2004 Nissan Titan - Project Titan, Part 2Posted in Project Vehicles on June 1, 2005 Comment (0)
The last time we visited our project Titan, it had just been lifted with a silky-smooth 6-inch coilover kit from Pro Comp Suspension. We're happy to say the suspension system is still living up to our expectations, and we're still amazed with the improved ride quality and overall stability the system added to the vehicle. We do wish, however, that we could say the same about the stock Dana 44 axle assembly under the rear of the truck. Like an Achilles tendon, these lightweight axles plague Nissan's first attempt to capture America's healthy 1/2-ton truck market.
We have already destroyed two of them on our watch. Luckily, Nissan was cool about the first unit we roached while towing another project vehicle to Moab last year. However, figuring our replacement-axle credit with Nissan was close to tapped out, we decided to look elsewhere for a solution. The answer required a trip to Huntington Beach, California, so the expert axle builders at Dynatrac could get some critical measurements and order some parts to resolve our Titan's rearend problem once and for all.
1.) Ahh, the culprit. Our lightweight Dana 44 with only 20,606 miles on it failed because of a simple roll pin that sheared off. This allowed the center pin to walk around within the carrier, creating a noisy racket.
2.) This is where the high quality of a Dynatrac axle begins. The part on the right is the axletube. The part on the left is where the axle bearings are housed. The arrow points to the taper on both pieces. This interference fit allows oil to flow through the tubes without obstructions, such as butt-welded seams. Even OE axles don't offer this unique feature. This helps to prolong bearing life.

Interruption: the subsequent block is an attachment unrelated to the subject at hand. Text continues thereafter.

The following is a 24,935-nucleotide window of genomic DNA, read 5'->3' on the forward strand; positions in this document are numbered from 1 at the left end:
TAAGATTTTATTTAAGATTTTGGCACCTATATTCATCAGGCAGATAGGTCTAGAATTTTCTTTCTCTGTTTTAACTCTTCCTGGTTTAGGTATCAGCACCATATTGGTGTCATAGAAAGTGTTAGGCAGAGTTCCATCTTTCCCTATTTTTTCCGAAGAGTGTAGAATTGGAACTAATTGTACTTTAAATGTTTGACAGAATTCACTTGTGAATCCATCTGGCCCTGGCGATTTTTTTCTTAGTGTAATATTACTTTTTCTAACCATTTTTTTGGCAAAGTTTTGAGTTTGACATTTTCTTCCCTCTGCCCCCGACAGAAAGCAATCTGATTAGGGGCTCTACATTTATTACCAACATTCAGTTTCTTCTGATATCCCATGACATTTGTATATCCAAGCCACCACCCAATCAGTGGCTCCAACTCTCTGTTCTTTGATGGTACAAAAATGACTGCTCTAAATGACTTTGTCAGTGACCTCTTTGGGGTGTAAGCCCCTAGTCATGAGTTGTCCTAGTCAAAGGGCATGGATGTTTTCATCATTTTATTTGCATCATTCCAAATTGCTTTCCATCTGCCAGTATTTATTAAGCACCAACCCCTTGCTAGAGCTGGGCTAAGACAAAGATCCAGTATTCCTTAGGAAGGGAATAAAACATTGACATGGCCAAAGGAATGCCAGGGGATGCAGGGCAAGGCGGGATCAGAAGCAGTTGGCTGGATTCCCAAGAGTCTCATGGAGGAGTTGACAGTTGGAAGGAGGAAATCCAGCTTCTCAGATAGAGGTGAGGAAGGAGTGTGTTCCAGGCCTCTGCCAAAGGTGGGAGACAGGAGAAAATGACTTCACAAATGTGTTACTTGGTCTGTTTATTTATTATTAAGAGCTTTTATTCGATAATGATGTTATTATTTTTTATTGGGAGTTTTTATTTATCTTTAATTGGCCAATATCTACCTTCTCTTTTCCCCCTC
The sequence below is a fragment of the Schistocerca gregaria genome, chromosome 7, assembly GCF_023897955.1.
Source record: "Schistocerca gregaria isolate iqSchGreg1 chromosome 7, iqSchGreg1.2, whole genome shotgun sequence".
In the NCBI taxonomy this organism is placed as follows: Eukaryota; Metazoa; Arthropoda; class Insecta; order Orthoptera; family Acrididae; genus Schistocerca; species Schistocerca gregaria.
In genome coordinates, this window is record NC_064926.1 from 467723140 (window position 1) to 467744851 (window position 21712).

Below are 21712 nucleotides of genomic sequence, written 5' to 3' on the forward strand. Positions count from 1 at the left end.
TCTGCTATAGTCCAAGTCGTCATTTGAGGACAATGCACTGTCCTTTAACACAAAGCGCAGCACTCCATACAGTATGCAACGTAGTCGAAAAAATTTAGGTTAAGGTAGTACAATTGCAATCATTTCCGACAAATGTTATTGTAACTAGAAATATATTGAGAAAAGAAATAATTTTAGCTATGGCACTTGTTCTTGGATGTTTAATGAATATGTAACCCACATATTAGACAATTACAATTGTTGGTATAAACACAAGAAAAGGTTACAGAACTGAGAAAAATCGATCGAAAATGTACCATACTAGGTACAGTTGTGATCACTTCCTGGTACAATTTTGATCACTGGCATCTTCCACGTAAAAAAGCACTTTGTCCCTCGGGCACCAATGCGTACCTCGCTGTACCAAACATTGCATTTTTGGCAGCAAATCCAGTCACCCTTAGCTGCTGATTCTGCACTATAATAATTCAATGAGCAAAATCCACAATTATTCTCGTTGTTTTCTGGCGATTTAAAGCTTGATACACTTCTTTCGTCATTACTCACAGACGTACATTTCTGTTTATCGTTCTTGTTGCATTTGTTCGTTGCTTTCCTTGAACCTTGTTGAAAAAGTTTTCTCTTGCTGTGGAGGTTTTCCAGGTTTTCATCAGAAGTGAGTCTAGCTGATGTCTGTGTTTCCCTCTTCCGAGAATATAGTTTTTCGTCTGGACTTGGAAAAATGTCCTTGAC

3.) Here, the bearing housings are welded to the axletubes. This machine rotates the housing slowly while the technician welds each seam. This ensures smooth consistent welds.
4.) This is our Titan's new axle right before the tubes were pressed into the centersection. Notice that the press is horizontally positioned; this ensures the tubes are aligned correctly with the centersection. The press operates at nearly 2,000 psi on a 100-ton press.
5.) Once the axletubes are pressed into the centersection, the housing is rechecked for tolerances. Next, the tubes are plug-welded to the centersection. Plug-welding is the correct way to attach the tubes because virgin material surrounds the entire weld. This prevents the material around the weld from becoming fatigued by the weld's heat.
6.) Next, the axlehousing is given a thorough cleaning. This ensures tiny microscopic metal shavings are removed from inner surfaces.
7.) A set of 4.56 ring-and-pinion gears from Precision Gear was installed next.
8.) We picked a Detroit Locker as a traction aid. Simple and strong, this differential is hard to beat.
9.) Thirty-five-spline alloy shafts were used in our Dana 60 buildup.
10.) With all the parts of the axle assembled, the housing was serialized in two places. This number is recorded on a build-sheet record, which remains on file at Dynatrac. This way, anyone can track down what parts were used in the axle. This helps prevent fraudulent activity as well. Then the axle was installed in our project Titan. It almost looks like it came with the truck, except for the trick Dynatrac diff cover.